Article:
Creative Sensemaker: What to read, watch and listen to this weekend

Creative Sensemaker Soho House

A rundown of the books, films, music and more by Tortoise Media, the slow news agency

By Matt d'Ancona

Welcome to the latest Creative Sensemaker from Tortoise Media.

Friday night and the lights are low… and today, after a four-decade wait, hundreds of millions of ABBA fans around the world will be listening to Voyage; the first album by the Swedish supergroup since The Visitors arrived in record shops on 30 November 1981.

With Voyage launched, the group – Agnetha Fältskog, Björn Ulvaeus, Benny Andersson and Anni-Frid Lyngstad – will now concentrate on preparations for their residency, from May to December next year, at a specially-built venue at London’s Queen Elizabeth Olympic Park. The band will not appear on stage, represented instead by ‘ABBA-tar’ holograms, designed by Industrial Light & Magic using motion-capture technology to represent the quartet as they looked in 1979. Again, the fans don’t seem to mind the prospective physical absence of their idols onstage: tickets for the concerts are already exchanging hands online for £1,000 or more.

Though the group parted company seven years before Sir Tim Berners-Lee invented the World Wide Web, it is hard to imagine an act better suited to the digital era: viral by design, near-universal in their safe appeal, timeless in theme and use of melody. 
In fact, they have been investigating the use of holographic performance for years. Fältskog is involved in a record label launched last year that uses artificial intelligence to match songs to musical acts. On TikTok, meanwhile, Andersson and Ulvaeus have invited fans to record themselves singing ABBA classics over the former’s piano accompaniment. The global familiarity of these songs lends itself to the online age – witness this summer’s #dancingqueenchallenge, in which users tried to get as far as they could through the song in a single breath.
Does it not all fit into place now? In popular imagination, we have been invited to fear the takeover of the world by malign cyber-beings. Yet, long before Mark Zuckerberg was introducing his avatar in Facebook’s rebranded ‘metaverse’, ABBA were planning their own virtual reality comeback as motion-captured superstars. It is as if they have simply been biding their time, waiting for the technology to make it possible.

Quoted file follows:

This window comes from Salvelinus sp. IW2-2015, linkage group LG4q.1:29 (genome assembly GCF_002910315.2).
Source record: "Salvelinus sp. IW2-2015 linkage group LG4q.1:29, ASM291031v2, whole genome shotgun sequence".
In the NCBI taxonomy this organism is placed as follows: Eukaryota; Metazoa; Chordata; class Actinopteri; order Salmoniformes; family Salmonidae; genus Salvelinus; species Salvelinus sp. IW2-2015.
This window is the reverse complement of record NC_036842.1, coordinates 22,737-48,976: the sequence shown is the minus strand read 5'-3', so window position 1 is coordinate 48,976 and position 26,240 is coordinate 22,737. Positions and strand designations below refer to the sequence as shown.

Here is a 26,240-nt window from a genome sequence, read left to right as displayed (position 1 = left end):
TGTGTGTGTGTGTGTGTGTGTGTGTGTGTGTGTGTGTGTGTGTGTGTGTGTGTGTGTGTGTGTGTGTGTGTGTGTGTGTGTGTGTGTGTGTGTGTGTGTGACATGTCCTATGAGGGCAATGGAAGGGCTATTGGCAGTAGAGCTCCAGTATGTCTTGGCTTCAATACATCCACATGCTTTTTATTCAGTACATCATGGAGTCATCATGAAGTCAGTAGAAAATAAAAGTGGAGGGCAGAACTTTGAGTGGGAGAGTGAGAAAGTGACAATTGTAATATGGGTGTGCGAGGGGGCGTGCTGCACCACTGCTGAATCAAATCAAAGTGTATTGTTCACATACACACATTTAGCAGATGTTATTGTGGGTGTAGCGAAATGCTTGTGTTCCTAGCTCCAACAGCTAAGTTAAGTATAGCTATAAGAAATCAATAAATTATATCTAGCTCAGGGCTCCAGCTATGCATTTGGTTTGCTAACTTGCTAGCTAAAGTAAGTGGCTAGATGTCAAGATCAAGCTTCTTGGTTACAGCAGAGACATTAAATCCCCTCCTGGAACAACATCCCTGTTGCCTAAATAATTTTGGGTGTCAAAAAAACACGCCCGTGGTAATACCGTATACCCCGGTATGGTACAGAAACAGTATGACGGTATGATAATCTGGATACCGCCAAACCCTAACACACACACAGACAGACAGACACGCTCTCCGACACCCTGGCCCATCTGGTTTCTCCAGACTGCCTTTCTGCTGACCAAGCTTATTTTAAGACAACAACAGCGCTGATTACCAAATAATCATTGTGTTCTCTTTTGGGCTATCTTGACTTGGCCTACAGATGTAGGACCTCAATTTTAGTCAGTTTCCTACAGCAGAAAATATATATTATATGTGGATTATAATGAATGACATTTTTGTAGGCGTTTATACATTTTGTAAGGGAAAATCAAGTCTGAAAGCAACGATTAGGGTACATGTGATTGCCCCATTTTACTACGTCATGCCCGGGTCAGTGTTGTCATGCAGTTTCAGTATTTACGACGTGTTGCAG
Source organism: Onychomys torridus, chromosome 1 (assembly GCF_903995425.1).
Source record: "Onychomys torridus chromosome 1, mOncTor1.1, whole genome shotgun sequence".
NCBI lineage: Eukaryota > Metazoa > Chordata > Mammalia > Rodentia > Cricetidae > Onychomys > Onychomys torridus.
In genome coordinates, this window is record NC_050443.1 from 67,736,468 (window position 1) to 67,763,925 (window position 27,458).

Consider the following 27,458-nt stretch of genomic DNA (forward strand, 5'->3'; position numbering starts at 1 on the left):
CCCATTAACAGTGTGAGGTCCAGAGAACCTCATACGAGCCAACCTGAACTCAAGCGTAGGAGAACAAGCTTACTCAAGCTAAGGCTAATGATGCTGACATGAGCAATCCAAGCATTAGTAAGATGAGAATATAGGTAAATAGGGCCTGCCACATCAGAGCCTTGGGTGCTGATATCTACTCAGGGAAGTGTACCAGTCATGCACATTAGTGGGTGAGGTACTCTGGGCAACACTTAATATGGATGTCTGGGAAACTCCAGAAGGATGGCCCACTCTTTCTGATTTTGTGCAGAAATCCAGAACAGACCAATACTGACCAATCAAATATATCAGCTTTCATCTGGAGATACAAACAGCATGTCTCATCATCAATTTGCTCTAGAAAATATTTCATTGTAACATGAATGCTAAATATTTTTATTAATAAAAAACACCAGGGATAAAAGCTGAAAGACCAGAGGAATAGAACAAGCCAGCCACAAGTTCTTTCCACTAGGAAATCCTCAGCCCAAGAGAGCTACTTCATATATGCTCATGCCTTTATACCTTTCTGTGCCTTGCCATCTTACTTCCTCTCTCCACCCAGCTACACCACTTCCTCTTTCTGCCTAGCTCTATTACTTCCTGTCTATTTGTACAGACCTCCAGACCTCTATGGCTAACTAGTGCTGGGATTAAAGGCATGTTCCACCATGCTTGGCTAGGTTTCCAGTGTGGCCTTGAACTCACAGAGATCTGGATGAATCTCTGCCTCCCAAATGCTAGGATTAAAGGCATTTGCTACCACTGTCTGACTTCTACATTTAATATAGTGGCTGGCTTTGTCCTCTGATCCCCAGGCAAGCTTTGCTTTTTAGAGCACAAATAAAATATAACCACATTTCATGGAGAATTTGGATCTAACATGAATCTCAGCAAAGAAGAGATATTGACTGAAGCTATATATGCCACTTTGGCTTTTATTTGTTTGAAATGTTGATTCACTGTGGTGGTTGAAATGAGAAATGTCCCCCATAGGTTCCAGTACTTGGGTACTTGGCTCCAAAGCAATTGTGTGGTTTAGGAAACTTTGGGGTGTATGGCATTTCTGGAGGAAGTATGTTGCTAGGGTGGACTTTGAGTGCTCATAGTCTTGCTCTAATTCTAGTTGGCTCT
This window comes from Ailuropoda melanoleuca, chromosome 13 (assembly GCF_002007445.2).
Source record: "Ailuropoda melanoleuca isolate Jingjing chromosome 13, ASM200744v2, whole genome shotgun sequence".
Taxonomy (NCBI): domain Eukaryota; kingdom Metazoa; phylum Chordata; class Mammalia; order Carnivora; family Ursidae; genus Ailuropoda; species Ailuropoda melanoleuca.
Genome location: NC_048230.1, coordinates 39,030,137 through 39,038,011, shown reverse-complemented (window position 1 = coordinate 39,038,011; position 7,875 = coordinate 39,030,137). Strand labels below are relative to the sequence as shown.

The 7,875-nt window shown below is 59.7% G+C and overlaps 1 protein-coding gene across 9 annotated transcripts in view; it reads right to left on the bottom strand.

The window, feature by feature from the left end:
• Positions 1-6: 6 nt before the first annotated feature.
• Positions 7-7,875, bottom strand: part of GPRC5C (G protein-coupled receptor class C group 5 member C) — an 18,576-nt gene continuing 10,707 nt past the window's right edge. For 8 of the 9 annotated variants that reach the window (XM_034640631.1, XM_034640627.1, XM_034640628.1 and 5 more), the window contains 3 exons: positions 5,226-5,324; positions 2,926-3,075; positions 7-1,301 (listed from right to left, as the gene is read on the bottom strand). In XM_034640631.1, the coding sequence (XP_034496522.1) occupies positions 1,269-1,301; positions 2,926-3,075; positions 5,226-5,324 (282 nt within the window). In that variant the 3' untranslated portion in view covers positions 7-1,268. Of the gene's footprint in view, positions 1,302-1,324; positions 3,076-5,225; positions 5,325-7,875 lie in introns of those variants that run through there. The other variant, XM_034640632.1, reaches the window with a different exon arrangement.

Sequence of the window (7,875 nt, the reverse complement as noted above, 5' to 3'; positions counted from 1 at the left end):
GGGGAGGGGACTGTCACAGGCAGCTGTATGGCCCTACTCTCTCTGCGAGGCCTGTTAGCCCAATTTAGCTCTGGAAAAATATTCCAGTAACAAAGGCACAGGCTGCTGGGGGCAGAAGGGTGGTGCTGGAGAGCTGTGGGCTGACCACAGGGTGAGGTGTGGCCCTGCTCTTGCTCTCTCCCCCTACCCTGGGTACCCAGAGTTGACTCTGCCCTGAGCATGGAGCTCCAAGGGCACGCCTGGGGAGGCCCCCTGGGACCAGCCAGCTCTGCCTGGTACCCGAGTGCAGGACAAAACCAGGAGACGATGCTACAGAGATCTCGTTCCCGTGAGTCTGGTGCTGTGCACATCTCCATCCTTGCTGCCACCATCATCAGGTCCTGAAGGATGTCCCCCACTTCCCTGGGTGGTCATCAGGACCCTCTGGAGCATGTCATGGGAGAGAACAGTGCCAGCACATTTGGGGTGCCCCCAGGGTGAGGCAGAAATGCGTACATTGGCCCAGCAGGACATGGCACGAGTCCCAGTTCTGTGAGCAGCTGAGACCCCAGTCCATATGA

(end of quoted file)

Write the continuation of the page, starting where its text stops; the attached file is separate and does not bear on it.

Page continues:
Today’s release of Voyage has been billed as the comeback of the century. Yet did ABBA really ever go away? Hardly. And now, reborn as ageless digital overlords, they return in new forms to reclaim the planet. The winner takes it all, indeed.
Here are this week’s recommendations:

Creative Sensemaker Soho House


Passing (selected cinemas now, Netflix on 10 November)
Based on Nella Larsen’s 1929 novel of the same name, Rebecca Hall’s directorial debut explores the intersecting lives of two light-skinned women of colour from rural Georgia who are able, in adulthood, to ‘pass’ as white. Clare (Ruth Negga), has decided to do just that, withholding her true ethnic identity from her overtly racist husband, John (Alexander Skarsgård) – in contrast to her old friend, Reenie (Tessa Thompson), who lives in Harlem with her Black doctor husband, Brian (André Holland). Torn between social ambition and a sense of inauthenticity, Clare seeks emotional refuge in Reenie’s household. Beautifully shot in black and white, the film is magnificently unsettling in its exploration of ambiguity, pretence, and self-deception.


Pandemonium: Some Verses On The Current Predicament by Armando Iannucci
From The Thick Of It and Veep to first-rank movies such as The Death Of Stalin and The Personal History Of David Copperfield, Armando Iannucci is the undisputed renaissance man of his generation. So, it is no real surprise that his first ‘epic mock-heroic poem’ – a satirical account of the pandemic – should be such a delight. Having started (though failed to complete) a doctorate on Paradise Lost, Iannucci pays homage to the poet he abandoned in his title – ‘pandemonium’ being a word whose invention is generally attributed to John Milton. Boris Johnson is here represented by ‘Orbis Rex’ (‘World King’), aided by Matt (Hancock) and the Rabelaisian ‘Circle of Friends’, a ‘juddering mound of contacts and mates.’ The developers of the vaccine are ‘laboratory archers/...ready to launch/ A hundred thousand tiny arrows’, while the anti-vaxxers are a ‘parade of Dissenters, dizzy and unbalanced’. Really, it deserves to be read out loud by Peter Capaldi in the savage voice of Malcolm Tucker. All profits from the book go to Mental Health UK, which is another reason to buy it.

Creative Sensemaker Soho House
Creative Sensemaker Soho House


Quivering In Time by Eris Drew
As much as Thoreau’s Walden, this album is a glorious product of life in the American woods. Created in a cabin in the New Hampshire forests in the depths of the pandemic, Quivering In Time is a celebration of the ‘motherbeat’ that Drew has identified as her inspiration – a brew of psychedelia, classic house, and the ‘divine feminine’ – and released by T4T LUV NRG, the label and resource hub that she cofounded with her partner Octo Octa. The album thrives on the freedom of nature, but definitely has its sonic roots in Drew’s hometown, Chicago. If you thought progressive house was a thing of the past, think again.

That’s all for now. Enjoy the weekend and take care of yourselves.

Best wishes,

Matt d’Ancona
Editor and Partner
Tortoise Media

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